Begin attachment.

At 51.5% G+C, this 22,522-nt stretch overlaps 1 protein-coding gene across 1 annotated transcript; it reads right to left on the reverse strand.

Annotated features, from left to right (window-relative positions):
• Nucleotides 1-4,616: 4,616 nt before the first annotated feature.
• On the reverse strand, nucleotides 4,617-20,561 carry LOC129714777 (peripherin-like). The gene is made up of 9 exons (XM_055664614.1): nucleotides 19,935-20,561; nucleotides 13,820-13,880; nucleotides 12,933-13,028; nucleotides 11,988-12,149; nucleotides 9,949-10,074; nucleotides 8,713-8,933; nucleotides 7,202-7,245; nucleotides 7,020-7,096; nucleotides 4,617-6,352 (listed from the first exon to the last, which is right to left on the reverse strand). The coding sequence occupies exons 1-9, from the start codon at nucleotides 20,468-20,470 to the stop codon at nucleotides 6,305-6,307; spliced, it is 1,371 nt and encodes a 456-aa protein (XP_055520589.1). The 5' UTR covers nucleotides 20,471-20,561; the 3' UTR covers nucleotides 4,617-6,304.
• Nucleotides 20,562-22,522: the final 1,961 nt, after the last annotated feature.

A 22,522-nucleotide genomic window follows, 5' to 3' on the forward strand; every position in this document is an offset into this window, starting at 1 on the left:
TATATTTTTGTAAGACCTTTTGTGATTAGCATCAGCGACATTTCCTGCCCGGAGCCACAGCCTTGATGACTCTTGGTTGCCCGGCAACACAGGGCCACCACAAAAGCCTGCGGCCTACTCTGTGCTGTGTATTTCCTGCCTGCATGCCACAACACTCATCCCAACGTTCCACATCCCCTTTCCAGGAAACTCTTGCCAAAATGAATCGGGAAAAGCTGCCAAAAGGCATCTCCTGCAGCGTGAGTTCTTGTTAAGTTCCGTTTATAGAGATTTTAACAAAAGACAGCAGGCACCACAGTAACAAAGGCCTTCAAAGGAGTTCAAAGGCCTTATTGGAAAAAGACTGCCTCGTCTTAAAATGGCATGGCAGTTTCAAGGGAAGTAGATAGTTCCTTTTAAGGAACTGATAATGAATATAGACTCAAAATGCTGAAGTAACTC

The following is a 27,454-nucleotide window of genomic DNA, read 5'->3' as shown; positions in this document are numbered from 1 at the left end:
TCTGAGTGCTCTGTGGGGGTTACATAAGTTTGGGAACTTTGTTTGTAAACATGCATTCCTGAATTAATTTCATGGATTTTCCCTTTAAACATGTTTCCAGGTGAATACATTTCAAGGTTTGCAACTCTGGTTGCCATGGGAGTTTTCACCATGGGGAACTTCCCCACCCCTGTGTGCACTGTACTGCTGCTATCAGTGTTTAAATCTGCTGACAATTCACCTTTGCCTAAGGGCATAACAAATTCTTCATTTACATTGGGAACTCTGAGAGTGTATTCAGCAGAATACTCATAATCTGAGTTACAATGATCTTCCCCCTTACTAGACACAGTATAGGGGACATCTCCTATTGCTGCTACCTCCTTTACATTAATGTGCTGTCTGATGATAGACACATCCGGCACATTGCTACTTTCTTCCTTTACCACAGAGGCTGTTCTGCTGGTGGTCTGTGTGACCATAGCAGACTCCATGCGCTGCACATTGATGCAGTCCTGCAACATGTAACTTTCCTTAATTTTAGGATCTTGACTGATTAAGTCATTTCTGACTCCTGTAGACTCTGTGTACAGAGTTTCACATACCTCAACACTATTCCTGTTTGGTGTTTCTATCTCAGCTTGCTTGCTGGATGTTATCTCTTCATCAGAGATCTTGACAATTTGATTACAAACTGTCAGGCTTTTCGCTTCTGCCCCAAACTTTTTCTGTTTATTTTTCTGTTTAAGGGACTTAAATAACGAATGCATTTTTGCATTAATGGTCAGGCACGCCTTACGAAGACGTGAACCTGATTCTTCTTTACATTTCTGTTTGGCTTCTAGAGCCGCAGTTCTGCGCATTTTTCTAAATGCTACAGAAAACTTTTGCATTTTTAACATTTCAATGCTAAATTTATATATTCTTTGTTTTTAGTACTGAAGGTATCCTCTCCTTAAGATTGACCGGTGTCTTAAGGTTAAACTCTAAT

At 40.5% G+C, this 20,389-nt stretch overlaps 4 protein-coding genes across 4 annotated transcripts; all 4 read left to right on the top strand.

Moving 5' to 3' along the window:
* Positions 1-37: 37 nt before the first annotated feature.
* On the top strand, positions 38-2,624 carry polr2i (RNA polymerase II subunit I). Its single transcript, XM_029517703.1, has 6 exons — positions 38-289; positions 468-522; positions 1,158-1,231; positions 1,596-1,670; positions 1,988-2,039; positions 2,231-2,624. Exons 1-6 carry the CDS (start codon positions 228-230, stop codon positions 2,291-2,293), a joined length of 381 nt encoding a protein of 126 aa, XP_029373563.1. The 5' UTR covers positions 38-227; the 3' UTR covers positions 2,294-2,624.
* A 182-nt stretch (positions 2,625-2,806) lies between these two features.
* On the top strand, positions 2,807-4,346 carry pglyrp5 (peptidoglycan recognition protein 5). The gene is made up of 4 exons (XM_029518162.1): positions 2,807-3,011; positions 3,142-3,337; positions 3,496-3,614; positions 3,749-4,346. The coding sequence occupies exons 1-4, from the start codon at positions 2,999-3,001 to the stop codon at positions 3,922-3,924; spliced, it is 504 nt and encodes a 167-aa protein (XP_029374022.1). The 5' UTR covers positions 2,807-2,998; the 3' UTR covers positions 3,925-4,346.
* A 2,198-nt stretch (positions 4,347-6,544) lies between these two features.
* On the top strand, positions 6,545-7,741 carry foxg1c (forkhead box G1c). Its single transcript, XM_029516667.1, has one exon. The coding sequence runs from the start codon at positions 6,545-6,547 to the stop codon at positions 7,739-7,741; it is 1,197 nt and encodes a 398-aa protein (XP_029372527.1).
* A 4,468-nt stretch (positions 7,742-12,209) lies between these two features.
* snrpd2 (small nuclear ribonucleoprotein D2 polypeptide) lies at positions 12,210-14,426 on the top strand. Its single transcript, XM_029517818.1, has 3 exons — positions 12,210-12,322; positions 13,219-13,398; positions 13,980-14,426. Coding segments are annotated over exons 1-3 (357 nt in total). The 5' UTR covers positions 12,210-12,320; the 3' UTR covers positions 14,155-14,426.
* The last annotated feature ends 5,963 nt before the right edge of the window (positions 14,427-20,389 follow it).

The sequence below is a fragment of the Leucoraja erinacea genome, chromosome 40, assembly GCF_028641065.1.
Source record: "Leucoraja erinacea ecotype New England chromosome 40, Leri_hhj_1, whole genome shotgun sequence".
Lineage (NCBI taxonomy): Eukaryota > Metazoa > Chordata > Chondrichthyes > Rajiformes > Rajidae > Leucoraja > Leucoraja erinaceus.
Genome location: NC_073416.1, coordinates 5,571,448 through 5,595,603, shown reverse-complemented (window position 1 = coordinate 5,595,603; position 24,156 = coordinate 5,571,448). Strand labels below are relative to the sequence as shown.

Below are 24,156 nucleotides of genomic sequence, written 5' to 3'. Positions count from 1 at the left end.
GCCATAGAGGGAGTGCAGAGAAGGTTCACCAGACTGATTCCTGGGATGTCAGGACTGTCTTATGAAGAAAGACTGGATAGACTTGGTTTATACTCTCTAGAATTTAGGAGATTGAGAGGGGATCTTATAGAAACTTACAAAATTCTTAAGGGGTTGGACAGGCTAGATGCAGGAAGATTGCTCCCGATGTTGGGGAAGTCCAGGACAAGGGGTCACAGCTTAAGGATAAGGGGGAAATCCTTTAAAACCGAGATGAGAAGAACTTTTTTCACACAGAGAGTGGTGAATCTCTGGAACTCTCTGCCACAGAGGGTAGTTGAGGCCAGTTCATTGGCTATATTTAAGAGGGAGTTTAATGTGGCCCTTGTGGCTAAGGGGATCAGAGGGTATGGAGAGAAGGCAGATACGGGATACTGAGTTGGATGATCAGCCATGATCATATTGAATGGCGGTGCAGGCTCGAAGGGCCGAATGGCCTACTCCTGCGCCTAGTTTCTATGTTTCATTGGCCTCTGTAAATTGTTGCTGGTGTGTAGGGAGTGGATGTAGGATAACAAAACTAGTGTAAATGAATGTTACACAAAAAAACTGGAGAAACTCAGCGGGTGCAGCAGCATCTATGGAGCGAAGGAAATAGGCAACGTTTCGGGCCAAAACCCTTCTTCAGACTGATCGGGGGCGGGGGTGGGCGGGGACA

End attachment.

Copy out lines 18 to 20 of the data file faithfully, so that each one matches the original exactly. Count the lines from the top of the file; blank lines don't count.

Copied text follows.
* A 4,468-nt stretch (positions 7,742-12,209) lies between these two features.
* snrpd2 (small nuclear ribonucleoprotein D2 polypeptide) lies at positions 12,210-14,426 on the top strand. Its single transcript, XM_029517818.1, has 3 exons — positions 12,210-12,322; positions 13,219-13,398; positions 13,980-14,426. Coding segments are annotated over exons 1-3 (357 nt in total). The 5' UTR covers positions 12,210-12,320; the 3' UTR covers positions 14,155-14,426.
* The last annotated feature ends 5,963 nt before the right edge of the window (positions 14,427-20,389 follow it).